Highly intelligent and inquisitive, raccoons have been nicknamed ‘nocturnal bandits.’ These mammals belong to the same family as coatis and ring tails which are found throughout North and South America. Originally they were hunted for their meat and trapped for their fur; these practices still continue in some areas. Although they appear “cute and cuddly” their disposition can change dramatically making them a ferocious foe.
Adult raccoons can measure up to three feet in length and weigh in excess of thirty pounds. Raccoon fur is very long and dense, grey black in colour; their tails are long with black rings around the end. Black face masks are unmistakable standing out even in the dark. These animals are equipped with very sharp claws set in flat back feet which are strong, enabling them to climb whilst their front feet also adapt as hands. Their front feet are used to wash food yet still strong enough to open clams and oyster shells. Raccoons are opportunistic feeders consuming fruits, vegetables, fish, meat, birds and are very partial to pet food!
Originally found in forests, their diversified diet has allowed them to expand and adapt to urban living where they have thrived, finding great nesting sites in attics, basements and other warm cozy human areas. Male raccoons often have multiple mates but have no part in raising the babies. When born the cubs weigh only three ounces, their ears and eyes are still closed and remain so for several days. Females endeavour to find a secure nest site in which to leave their young allowing them to leave and hunt for food. In order to hunt successfully the mother may be gone several hours before returning to nurse the babies. Every year M.A.R.S. receives calls regarding ‘orphaned raccoons’ — usually they are not orphaned but ‘kidnapped’ as the mother will be waiting to make sure no predators are near when she returns to the nest.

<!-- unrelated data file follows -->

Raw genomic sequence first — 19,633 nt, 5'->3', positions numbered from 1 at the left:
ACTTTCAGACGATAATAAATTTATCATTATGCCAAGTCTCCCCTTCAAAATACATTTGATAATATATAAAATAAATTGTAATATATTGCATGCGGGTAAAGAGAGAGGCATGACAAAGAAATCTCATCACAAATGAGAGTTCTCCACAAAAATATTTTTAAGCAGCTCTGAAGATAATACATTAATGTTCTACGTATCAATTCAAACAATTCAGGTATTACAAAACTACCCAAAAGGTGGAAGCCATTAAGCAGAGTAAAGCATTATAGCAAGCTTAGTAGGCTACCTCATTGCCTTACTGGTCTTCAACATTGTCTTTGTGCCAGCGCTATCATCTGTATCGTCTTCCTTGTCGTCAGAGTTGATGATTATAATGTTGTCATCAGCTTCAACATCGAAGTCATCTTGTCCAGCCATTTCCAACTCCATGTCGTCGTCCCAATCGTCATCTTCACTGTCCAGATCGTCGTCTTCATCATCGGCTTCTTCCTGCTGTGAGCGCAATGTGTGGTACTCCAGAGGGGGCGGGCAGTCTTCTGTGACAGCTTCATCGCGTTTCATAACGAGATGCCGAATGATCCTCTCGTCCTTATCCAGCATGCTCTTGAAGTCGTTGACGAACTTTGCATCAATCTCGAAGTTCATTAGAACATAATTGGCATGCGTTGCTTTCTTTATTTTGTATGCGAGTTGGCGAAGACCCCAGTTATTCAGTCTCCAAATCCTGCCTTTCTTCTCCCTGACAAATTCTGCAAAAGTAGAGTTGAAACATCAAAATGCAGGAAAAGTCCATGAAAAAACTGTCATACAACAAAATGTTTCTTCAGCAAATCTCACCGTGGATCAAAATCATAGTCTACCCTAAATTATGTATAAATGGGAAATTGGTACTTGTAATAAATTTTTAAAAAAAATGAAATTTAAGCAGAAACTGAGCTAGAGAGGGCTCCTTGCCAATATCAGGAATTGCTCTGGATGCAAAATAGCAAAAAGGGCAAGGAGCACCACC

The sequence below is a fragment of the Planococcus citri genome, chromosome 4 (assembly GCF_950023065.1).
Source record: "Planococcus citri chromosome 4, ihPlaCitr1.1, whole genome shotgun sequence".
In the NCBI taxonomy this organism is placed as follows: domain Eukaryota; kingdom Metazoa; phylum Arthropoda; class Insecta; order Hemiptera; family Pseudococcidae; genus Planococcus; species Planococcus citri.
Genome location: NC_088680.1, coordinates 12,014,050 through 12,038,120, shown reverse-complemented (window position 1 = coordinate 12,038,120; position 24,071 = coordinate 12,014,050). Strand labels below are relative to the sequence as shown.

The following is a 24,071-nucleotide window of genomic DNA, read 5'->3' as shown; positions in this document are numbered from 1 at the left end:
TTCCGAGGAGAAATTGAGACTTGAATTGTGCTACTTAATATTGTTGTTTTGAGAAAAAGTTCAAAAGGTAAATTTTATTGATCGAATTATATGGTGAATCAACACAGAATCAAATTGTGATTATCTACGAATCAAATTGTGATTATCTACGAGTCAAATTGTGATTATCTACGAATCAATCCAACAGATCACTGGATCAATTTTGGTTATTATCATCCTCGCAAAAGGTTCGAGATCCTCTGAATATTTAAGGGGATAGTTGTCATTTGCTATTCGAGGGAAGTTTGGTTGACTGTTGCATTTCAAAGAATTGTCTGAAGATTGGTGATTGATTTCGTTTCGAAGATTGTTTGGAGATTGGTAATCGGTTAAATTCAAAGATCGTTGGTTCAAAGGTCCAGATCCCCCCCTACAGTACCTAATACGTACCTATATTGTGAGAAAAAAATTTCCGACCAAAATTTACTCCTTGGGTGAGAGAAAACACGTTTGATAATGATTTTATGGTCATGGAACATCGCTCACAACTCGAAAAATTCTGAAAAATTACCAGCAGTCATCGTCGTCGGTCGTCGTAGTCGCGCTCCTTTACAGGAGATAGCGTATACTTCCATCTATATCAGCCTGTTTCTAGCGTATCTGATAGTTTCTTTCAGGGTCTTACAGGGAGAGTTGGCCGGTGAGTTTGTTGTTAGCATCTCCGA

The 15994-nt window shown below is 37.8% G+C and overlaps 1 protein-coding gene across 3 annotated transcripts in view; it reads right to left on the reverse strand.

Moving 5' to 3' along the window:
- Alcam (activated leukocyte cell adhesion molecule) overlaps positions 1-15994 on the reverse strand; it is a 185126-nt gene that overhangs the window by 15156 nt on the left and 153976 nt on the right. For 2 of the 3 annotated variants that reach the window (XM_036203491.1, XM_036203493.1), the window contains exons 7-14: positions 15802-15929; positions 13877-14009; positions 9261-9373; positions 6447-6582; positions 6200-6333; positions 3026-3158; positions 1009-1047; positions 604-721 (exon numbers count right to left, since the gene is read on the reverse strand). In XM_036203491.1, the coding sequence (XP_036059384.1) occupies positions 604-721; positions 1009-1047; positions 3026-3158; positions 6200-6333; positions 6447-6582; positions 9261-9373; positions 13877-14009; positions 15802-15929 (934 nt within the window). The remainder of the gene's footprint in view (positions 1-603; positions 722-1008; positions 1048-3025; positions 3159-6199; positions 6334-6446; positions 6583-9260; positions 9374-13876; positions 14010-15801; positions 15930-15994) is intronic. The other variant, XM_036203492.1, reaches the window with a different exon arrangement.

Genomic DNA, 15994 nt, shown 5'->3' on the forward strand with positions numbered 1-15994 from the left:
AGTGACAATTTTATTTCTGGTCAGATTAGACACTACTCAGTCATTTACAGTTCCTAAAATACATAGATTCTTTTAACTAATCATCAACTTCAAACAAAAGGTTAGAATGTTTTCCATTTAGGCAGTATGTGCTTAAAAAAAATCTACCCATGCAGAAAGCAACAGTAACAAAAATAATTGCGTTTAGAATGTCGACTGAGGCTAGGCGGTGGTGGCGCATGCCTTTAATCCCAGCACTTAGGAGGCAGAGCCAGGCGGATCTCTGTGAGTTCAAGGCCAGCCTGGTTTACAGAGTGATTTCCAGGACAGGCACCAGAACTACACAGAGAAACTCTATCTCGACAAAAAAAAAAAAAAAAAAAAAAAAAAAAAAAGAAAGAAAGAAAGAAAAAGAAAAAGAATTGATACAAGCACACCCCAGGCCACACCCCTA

Although raccoons may seem “warm and fuzzy,” they can become very aggressive if you attempt to hand feed them. Their sharp teeth and claws can inflict some nasty wounds especially if they feel trapped or their babies are threatened. It is important to remember that raccoons are especially susceptible to canine distemper and occasionally rabies (more common in Eastern Canada); a more common problem that can be transmitted to pets and humans are round worms. To prevent these animals becoming a nuisance, do not feed them and make sure that pet dishes are not left out in the yard. Garbage cans should have secure lids as these little bandits can push over cans and remove the lids before they fine dine!
M.A.R.S. has rescued several baby raccoons this season and we stress the importance of leaving the babies alone if there is no indication of the mother being killed. Before intervening in any wildlife rescue, especially babies, please check with M.A.R.S. at 250-337-2021. Once the nesting season is finished and the babies weaned the mother will take them away from the nest; this is the time to fix any damaged areas of attics, sheds, or any other building they may have chosen to reproduce in. Please check our events schedule on our website www.wingtips.org.
Sandy Fairfield is the educational co-ordinator for the Mountainaire Avian Rescue Society (MARS). The MARS column appears every second Thursday.